The Manhattan Review
The Manhattan Review
Established 1980

Archive > Vol. 16 no. 1


Kasey Jueds

Girl, 9, Secretly Snips a Lock of Another Student’s Hair


She sees its color is like shouting, like singing
in church when all the notes
shoot skyward. And layered, like a lake,
dusky underneath where sun won’t go,
where her toes might touch bottom or float
apart from her, vanish
into fish, lily, dark. This girl
is not her friend, but her hair
could be, it is so much, generous as pears
in a backyard garden before sparrows
pock and scar them, scatter their gutted husks...
  and it’s her hand
reaching now for one wisp, such a smallness
that could, with luck, help her step
into some elsewhere—
like letters ghosting the sides of city buildings,
when just the wing of sewing starts machines
whirring in her head: she knows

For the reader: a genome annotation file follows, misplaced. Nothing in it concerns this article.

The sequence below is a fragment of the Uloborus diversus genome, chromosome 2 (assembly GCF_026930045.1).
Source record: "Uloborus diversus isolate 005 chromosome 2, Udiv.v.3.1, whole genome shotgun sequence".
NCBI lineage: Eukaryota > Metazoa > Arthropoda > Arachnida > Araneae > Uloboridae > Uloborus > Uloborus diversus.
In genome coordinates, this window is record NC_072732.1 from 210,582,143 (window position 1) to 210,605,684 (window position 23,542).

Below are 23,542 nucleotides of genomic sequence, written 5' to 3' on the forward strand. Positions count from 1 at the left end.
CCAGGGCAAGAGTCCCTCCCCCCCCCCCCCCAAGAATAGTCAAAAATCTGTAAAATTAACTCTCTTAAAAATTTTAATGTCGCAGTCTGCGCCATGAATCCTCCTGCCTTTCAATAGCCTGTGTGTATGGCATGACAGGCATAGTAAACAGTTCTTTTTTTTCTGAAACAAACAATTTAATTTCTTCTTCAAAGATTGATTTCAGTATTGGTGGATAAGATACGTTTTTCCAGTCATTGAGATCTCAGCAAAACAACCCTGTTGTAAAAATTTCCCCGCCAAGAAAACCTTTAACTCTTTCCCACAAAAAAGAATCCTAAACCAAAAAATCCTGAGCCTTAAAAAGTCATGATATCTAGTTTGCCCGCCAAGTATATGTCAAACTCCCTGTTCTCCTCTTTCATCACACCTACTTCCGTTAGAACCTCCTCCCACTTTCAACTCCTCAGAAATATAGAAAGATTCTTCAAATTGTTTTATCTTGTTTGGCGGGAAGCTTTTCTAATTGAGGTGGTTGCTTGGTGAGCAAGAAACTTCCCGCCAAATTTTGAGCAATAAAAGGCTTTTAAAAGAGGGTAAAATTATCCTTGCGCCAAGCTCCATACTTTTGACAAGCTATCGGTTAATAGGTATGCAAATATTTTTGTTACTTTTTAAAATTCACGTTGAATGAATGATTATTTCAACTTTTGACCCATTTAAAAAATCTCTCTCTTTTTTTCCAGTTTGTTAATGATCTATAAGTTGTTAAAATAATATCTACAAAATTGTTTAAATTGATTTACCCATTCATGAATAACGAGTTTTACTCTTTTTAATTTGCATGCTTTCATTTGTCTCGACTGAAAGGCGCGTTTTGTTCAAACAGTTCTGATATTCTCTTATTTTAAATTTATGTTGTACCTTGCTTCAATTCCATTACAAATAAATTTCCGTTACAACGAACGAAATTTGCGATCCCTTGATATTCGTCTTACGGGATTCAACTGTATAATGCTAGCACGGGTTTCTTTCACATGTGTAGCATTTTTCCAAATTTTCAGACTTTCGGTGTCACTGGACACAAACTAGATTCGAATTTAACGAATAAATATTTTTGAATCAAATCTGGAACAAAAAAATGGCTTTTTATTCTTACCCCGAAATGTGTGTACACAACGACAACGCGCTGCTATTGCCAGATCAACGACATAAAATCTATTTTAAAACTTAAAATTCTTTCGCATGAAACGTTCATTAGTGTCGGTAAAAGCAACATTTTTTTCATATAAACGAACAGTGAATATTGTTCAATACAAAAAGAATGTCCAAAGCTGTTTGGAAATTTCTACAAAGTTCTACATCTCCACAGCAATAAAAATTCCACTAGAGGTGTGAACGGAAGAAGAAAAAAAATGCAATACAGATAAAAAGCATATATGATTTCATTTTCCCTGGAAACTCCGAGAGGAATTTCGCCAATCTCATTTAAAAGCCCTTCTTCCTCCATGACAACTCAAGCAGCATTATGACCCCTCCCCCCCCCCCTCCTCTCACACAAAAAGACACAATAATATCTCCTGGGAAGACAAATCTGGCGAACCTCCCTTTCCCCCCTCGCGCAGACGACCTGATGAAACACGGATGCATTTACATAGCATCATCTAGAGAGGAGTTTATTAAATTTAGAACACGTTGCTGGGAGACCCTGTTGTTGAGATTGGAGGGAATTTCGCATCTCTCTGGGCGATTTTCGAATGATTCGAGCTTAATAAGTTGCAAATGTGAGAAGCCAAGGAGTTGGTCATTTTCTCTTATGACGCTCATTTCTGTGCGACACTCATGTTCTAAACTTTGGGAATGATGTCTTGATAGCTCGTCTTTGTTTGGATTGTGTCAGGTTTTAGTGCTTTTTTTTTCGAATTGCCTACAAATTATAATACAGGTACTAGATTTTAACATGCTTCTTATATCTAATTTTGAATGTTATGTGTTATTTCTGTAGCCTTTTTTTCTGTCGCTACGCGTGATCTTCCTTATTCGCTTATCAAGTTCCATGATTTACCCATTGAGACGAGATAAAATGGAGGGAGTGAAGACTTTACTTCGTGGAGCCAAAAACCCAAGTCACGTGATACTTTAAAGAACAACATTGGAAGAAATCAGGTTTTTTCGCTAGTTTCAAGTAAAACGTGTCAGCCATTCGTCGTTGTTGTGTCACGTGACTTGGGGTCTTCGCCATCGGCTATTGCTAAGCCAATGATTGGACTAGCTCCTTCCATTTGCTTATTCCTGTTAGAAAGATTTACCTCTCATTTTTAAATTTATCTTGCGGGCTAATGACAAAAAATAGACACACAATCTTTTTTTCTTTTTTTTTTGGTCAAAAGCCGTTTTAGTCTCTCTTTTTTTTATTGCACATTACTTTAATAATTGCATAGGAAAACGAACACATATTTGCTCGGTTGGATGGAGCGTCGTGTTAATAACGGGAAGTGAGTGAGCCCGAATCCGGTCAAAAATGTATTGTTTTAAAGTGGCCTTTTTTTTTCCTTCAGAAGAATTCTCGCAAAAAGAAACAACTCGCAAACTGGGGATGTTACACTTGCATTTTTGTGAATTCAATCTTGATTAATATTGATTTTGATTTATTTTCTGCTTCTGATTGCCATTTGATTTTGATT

it only takes a little, and it’s her hand reaching
the scissors from inside her desk—she sees it
far off, shimmering, but it’s her hand and not
like dying—what she knows
from books, squashed squirrels,
her grandmother’s whittling-down—but more
like waking on a snow day, her feet warm
where they rub together near the bed’s end,
out her window the parked cars’ edges
softened, swallowed, and even
in its highest branches where she
can never go, the thin oak holding what’s fallen
up to the blank sky
that gives permission, makes possible.